Divorce & Child Tax Credit
First of all during my divorce I had an attorney who neglected my case. Short of that everything was done via fax & upon conclusion of the divorce I discovered that my ex gets to take our daughter evey year as a dependent as long as his support is current. I understood the paper as saying evey other year but that is not the case. My 1st question is if there is anything that I can do to have this modified and then my next question is what does him taking her as a dependent mean to me? Things such as me filing head of household, EIC, dependent care.
2 Answers from Attorneys
Re: Divorce & Child Tax Credit
First of all, the IRS does not get involved in domestic disputes over which parent gets the exemption for the children. The IRS will only look at two things (for divorces after 1984)- whoever has custody gets to take the exemption unless the custodial parent executes a Form 8332 or equivalent allowing the other parent to take the exemption.
You indicate that "some" paper suggests that you and your ex will share the exemptions every other year, but that is not the case. What do you mean by this? The key document is the final divorce decree - what does it say. If it says that your ex gets the exemption every year as long as he is current in child support, then you would be in violation of the divorce court's order if you went ahead and claimed the exemption. Note, I said the divorce court's order, not the IRS.
Your husband's claiming the exemption does not preclude you from filing as head of household or taking child care credit. It does affect you taking the personal exemption for the child as well as the child tax credit.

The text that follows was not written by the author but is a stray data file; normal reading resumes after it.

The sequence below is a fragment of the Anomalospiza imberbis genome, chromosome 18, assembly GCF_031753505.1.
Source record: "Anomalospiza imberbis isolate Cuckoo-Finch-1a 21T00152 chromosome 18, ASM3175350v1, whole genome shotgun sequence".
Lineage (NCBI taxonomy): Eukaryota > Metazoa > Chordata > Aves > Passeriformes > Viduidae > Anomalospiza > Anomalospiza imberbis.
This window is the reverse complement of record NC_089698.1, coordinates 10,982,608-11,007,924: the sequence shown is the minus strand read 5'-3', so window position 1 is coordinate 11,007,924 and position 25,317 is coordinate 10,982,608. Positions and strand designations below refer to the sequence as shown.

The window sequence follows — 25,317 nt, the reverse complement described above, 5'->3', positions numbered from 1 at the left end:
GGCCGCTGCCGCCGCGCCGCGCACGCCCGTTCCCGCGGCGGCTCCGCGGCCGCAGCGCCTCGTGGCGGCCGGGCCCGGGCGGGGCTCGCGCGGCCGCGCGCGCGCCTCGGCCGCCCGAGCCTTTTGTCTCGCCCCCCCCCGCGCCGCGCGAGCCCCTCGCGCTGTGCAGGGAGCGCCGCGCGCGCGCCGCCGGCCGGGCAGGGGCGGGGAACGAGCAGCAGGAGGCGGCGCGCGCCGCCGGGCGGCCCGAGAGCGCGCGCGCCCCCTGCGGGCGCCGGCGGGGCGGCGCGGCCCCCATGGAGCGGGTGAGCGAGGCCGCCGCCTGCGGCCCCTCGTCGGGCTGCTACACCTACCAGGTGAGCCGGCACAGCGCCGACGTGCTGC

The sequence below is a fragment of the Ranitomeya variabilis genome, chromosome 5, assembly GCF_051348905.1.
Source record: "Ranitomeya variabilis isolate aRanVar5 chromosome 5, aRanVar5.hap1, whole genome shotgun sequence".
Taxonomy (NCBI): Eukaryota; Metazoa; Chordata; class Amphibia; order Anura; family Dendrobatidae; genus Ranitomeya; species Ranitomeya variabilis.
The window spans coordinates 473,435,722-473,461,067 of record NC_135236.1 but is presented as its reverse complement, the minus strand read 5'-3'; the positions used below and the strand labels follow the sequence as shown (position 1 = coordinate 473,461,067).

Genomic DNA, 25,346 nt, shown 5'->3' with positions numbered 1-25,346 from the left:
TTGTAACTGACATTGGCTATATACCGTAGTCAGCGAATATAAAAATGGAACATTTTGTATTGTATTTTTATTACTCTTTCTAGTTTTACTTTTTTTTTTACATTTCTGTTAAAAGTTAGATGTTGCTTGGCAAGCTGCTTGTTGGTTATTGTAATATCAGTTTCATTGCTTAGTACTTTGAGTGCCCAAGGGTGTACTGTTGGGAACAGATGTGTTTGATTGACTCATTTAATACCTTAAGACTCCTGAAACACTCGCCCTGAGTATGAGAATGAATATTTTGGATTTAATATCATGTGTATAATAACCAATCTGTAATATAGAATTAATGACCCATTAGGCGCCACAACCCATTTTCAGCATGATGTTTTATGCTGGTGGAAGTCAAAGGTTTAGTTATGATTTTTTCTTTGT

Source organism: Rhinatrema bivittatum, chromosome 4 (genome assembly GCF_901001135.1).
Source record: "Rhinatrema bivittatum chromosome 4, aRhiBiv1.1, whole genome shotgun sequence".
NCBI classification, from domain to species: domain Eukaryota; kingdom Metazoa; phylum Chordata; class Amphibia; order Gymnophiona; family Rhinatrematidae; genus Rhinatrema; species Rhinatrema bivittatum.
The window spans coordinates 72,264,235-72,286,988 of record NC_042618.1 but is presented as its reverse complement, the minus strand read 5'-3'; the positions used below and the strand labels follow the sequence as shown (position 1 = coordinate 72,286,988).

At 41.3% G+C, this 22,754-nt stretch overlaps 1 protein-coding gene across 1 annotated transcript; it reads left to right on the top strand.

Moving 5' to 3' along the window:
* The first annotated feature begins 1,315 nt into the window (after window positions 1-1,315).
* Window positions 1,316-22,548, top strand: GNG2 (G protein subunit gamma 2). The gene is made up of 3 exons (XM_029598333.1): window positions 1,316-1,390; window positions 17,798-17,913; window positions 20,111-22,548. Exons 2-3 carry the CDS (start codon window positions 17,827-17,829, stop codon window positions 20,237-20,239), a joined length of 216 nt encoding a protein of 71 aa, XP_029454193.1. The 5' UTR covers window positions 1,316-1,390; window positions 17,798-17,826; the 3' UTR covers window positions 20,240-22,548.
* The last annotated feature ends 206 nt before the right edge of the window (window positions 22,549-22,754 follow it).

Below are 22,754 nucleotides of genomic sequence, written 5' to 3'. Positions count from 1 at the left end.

Re: Divorce & Child Tax Credit
The tax dependency deduction is frequently given to the non-custodial parent as a sop, because he (or she) gets no benefits whatsoever from being a single parent paying child support. Over time in practice (some 20 years), I have not seen that it has a significant effect on the tax obligation for either parent at the end of a tax year, particularly for those custodial parents who are eligible for both claiming the head of household status and an earned income status. It seems to be more of an issue for custodial parents who are remarried and more likely to be in a much higher tax bracket.
Regardless of the "neglect" by your attorney, if he presented to you a proposed settlement agreement that you did not understand, you should not have signed it until he explained it to you. If it was changed after you made an agreement and signed it, then you should get a petition on file with the court as soon as possible to set it aside as not being the document you thought you signed.
Any provision of your decree relating to the child (support, custody, visitation, medical expenses, college, insurance and tax deductions for example) can be modified upon petition and proof that there has been a substantial change of circumstances. As a rule of thumb, most judges don't want to see you back for a modification until at least a year has elapsed since the entry of the decree or the prior modification (although most judges will ignore this rule if there is an emergency such as loss of employment).
Tax dependency deductions are allowed by the federal tax law but when a divorcing couple makes an agreement with respect to the division of the deduction for a child, the state court (the divorce court) can enforce such agreement, even though the tax law would determine that the non-custodial parent cannot claim a child.
Your decree provides that the non-custodial parent be "current" in support in order to be entitled to claim the child. This means that you need to keep track of the amount of money he is supposed to pay during the calendar year as well as the amount he actually pays in order to make a determination of whether he is entitled to the deduction (and hence to force you to sign the tax form he needs to claim the child).